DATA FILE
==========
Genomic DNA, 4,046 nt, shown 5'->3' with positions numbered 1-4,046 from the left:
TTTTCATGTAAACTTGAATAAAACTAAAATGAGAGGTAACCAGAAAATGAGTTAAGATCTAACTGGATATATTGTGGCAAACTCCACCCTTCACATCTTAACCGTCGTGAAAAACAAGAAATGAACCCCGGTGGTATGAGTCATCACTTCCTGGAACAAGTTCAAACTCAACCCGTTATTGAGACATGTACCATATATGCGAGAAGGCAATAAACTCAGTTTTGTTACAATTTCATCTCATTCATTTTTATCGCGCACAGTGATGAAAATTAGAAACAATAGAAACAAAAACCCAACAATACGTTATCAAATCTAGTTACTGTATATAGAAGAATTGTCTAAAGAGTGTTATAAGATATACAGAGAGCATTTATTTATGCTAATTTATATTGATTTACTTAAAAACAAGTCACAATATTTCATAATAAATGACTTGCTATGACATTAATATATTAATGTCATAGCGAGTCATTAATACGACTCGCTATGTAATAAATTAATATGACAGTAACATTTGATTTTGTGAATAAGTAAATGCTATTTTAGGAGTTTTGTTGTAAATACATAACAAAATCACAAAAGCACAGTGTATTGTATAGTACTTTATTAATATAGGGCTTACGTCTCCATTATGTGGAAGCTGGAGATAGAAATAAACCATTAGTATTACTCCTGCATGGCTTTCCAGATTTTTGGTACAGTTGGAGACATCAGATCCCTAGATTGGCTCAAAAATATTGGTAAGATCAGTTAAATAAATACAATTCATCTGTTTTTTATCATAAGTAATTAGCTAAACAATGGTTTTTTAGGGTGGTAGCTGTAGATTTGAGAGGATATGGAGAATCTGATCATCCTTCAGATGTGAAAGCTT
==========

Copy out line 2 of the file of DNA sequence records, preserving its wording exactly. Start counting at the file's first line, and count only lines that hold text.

TTTTCATGTAAACTTGAATAAAACTAAAATGAGAGGTAACCAGAAAATGAGTTAAGATCTAACTGGATATATTGTGGCAAACTCCACCCTTCACATCTTAACCGTCGTGAAAAACAAGAAATGAACCCCGGTGGTATGAGTCATCACTTCCTGGAACAAGTTCAAACTCAACCCGTTATTGAGACATGTACCATATATGCGAGAAGGCAATAAACTCAGTTTTGTTACAATTTCATCTCATTCATTTTTATCGCGCACAGTGATGAAAATTAGAAACAATAGAAACAAAAACCCAACAATACGTTATCAAATCTAGTTACTGTATATAGAAGAATTGTCTAAAGAGTGTTATAAGATATACAGAGAGCATTTATTTATGCTAATTTATATTGATTTACTTAAAAACAAGTCACAATATTTCATAATAAATGACTTGCTATGACATTAATATATTAATGTCATAGCGAGTCATTAATACGACTCGCTATGTAATAAATTAATATGACAGTAACATTTGATTTTGTGAATAAGTAAATGCTATTTTAGGAGTTTTGTTGTAAATACATAACAAAATCACAAAAGCACAGTGTATTGTATAGTACTTTATTAATATAGGGCTTACGTCTCCATTATGTGGAAGCTGGAGATAGAAATAAACCATTAGTATTACTCCTGCATGGCTTTCCAGATTTTTGGTACAGTTGGAGACATCAGATCCCTAGATTGGCTCAAAAATATTGGTAAGATCAGTTAAATAAATACAATTCATCTGTTTTTTATCATAAGTAATTAGCTAAACAATGGTTTTTTAGGGTGGTAGCTGTAGATTTGAGAGGATATGGAGAATCTGATCATCCTTCAGATGTGAAAGCTT